Slow Cinema at the Museum!?

Slow Cinema is often, wrongly, seen in terms of boredom. For me, this has two reasons. The first one is the term itself. In an era of ever-increasing speed, ‘slow’ has negative connotations. It literally screams ‘boredom’. Second, no one has ever questioned why the films appear boring. Is it the long takes people can’t find the patience to endure? Is it the lack of dialogue that make people want to fall asleep? Or is it the emptiness of the frames that the audience interprets as not sparkling enough to keep their attention?

My view on it is this: Slow films are shown at the wrong venue. Cinemas have been an age-old venue for the entertainment of people. The films make you laugh, they make you cry. The cinema as an institution is capable of taking you out of this world and of leading you into a fictional one. The reasons for why people go to cinemas have been clear for decades; it ranges from entertainment to escape. Yet, what happens if you screen slow films, which have strong parallels to static art forms, in cinemas?

The expectations of the filmgoer are not, and cannot be fulfilled. Yes, compared to all films screened in cinemas (and I don’t mean popular films exclusively), slow films appear to be boring. But this is merely the case because the venue shapes the viewer’s expectations. We do not go to the cinema in order to contemplate a film. Contemplation is not part of the cinema-concept. Museums and galleries, however, have always been a place for exactly this.

Michael Newman writes that “once the moving image is placed in the gallery it is implicitly experienced in relation to art that does not move: painting, sculpture, and photography.” (Newman 2009: 96) Peter Osborne argues that the venue influences the temporalities of a video work (Osborne 2004). Does this mean that the temporality of slow films appears to be ‘slow’ only in cinemas, but as ‘normal’ in galleries? I suggest it does.

Interestingly, there is a movement towards adding films by slow-film directors to permanent museum collections, which should tell us something. The Louvre commissioned a film by Tsai Ming-liang, and added Visage (2009) to its permanent collection. Further, his short It’s a Dream (2007) was acquired by the Taiwanese Fine Art Museum in 2012. In 2007, Apichatpong Weerasethakul produced a short for the National Palace Museum in Taipei. And last year, the Walker Arts Centre commissioned a film by him; Cactus River.

I don’t think this is a coincidence. Rather, I think that it gives us clues as to why the perception of slow films is distorted.

The spirit of plastic arts

Le cinéma incorpore le temps à l’espace. Mieux. Le temps, par lui, devient réellement une dimension de l’espace. (Cinema incorporates time to space. Through this, time really becomes a dimension of space.) [Elie Fauré – De la cineplastique]

Elie Fauré was a French art historian. A posthumously published collection of essays entitled Fonction du cinema: l’art de la société industrielle contains several thought-provoking opinions about cinema and its similarities to and its differences from other art forms. Having been an art historian, Fauré saw cinema in the light of painting, music, even architecture and dance, rather than as a form of art which is entirely separate from everything that had existed before. While it is true that Fauré had a strong admiration for cinema, and hence celebrated it as being unique, original, perhaps even better (in the 1920s!), he established a link to cinema’s past, to its predecessors. Something that is hardly ever done these days, neither on the side of film studies nor on the side of art history.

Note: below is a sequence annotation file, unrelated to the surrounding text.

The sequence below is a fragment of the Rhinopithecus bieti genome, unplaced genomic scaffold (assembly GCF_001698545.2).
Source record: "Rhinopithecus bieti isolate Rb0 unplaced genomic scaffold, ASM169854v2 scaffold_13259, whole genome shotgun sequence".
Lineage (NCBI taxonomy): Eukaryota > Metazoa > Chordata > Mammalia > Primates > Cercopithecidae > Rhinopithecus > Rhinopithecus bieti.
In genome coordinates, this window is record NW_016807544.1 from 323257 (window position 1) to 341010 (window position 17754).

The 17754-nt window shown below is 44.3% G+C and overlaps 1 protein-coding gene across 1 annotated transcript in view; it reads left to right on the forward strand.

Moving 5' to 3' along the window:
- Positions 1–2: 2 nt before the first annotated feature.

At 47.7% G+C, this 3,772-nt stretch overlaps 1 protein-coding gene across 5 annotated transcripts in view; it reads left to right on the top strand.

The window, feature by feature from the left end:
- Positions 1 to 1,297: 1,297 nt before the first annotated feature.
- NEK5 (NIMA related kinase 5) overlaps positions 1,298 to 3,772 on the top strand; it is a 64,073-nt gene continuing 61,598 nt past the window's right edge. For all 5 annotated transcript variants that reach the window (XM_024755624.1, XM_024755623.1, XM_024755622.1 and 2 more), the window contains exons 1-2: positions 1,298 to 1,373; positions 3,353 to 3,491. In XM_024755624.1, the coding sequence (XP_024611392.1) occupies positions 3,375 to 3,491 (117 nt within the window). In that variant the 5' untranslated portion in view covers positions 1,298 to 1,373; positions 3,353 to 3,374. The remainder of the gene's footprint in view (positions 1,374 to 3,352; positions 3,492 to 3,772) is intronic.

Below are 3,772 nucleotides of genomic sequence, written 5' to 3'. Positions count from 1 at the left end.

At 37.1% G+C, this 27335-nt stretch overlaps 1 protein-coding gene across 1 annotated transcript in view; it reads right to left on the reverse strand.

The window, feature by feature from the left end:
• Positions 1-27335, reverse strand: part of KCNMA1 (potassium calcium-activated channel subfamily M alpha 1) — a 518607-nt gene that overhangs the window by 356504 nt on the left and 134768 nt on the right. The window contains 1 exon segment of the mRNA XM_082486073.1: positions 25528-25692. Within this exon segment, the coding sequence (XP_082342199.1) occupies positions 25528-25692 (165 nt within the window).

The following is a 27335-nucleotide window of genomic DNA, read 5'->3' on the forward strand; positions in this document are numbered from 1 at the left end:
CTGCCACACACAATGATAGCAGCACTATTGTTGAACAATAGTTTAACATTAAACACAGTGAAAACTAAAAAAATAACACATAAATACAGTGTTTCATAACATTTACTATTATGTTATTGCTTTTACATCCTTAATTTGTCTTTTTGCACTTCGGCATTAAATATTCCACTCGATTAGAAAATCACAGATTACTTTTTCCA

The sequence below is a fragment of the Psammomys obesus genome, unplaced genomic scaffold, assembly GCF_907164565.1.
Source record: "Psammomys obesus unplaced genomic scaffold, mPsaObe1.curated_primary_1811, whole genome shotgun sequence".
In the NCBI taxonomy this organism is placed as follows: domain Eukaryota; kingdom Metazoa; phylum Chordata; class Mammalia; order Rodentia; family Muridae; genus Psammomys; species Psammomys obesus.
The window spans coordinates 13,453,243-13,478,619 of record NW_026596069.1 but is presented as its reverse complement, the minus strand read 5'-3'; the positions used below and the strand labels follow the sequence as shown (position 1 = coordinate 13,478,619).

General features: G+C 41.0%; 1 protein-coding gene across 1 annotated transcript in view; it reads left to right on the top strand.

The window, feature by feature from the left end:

The reason I mention Fauré in the context of Slow Cinema is because I have joked in my last entry that I might align slow films with the plastic arts. I am already working on painting, a plastic art, and I cannot help but thinking that sculpture, too, could be a good form of art to study with regards to Slow Cinema. But this remains to be seen as I’m struggling at the moment to gather substantial findings to prove my theory.

Fauré coined the term cineplastics in order to put emphasis on the plastic specificity of cinema. In contrast to the 1920s, when his essay was published, cinema today is seen as a plastic art in the broader sense, though I do not fully agree to it. What I am interested in doing, however, is using Fauré’s more open term “the spirit of plastic arts” and apply it to Slow Cinema. Though not in the strict sense he had imagined.

Robert Rogers published an essay on Fauré’s foray in the 1950s. He himself appears to be more in favour of motion-painting, but this is, to my mind, too limiting. In his article, Rogers focuses primarily on experimental films, which would, perhaps, be termed structuralist today. Or perhaps everything but narrative. One example is Hans Richter’s Rhythm 21 (1921).

But I’m sure that once some adjustments have been done, cineplastics is what I was looking for. It would also simplify the discussion of slow films, or video art by slow-film directors in galleries and museums. Tsai Ming-liang once said in an interview after the release of Visage, which was commissioned by Le Lovure Museum, Paris, that “gradually my movies find a home, and that is the museum” (Bordeleau, 2012) We should keep this in mind.